Building is a lot of fun though and the game does give you a lot of freedom to play around with it. You will have to build certain things during the course of the story and in Furrowfield Farm especially I found that they do not give you a lot of space in their village area to go hog wild with my designs, this changes when you go back to your own island. Again, there are a few things you have to do in order to progress the story but then you can build whatever you like. Want to build a ten-storey apartment complex with each floor being a seperate bedroom for each of your residents? Go for it! Want to build seventeen toilets? Hell yeah, build those loos!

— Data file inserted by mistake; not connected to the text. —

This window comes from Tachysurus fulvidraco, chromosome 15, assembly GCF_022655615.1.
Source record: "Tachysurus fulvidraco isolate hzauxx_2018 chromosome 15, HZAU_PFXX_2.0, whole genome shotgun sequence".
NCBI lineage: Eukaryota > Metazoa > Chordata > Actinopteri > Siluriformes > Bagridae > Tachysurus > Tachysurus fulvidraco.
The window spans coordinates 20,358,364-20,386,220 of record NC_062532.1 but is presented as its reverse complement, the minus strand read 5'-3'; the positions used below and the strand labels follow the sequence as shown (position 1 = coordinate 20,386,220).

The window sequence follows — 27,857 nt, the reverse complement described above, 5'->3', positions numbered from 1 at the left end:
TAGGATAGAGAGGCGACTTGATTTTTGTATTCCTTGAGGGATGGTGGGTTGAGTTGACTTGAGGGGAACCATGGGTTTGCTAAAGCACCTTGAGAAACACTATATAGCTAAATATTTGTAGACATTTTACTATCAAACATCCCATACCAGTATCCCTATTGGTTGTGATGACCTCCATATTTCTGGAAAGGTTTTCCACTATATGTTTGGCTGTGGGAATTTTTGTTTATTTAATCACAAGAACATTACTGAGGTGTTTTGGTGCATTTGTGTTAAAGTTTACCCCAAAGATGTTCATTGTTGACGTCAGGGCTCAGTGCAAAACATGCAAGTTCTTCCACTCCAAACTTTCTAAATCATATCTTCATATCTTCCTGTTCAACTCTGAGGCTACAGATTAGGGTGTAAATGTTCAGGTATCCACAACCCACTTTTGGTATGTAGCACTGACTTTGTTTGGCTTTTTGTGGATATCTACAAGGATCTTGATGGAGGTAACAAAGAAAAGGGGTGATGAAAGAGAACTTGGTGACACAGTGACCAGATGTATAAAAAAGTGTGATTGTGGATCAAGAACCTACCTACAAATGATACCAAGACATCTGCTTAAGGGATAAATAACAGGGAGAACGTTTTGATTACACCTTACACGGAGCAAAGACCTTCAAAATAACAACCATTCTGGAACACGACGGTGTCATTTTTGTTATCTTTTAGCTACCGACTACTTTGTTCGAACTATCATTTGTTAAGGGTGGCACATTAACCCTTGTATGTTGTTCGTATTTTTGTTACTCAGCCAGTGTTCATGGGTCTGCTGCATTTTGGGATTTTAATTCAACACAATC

This game will charm the heck out of you if you let it though. The personalities, the writing, the music and just the overall niceness of the game should melt even the hottest of hearts. An non-spoilery example will be the early interactions of Marloth, a man who clearly has evil aspirations even if he doesn’t remember them, finding joy in something as simple as a high five. Characters go on journeys in this game and as someone who has not played the other DQ games I really hope they are just as charming as this one. Even the character that speaks in internet lingo that is way out of place in a fantasy rural setting is great. I end up caring about each of these characters because even if their story arcs are short, we have been with them as they grow from unwitting religious zealots to people who will build their own destiny. It’s nice. This game is nice. This game is like when you are 27 and you make yourself a lunch that you had regularly as a child. Know that feeling? That is this game.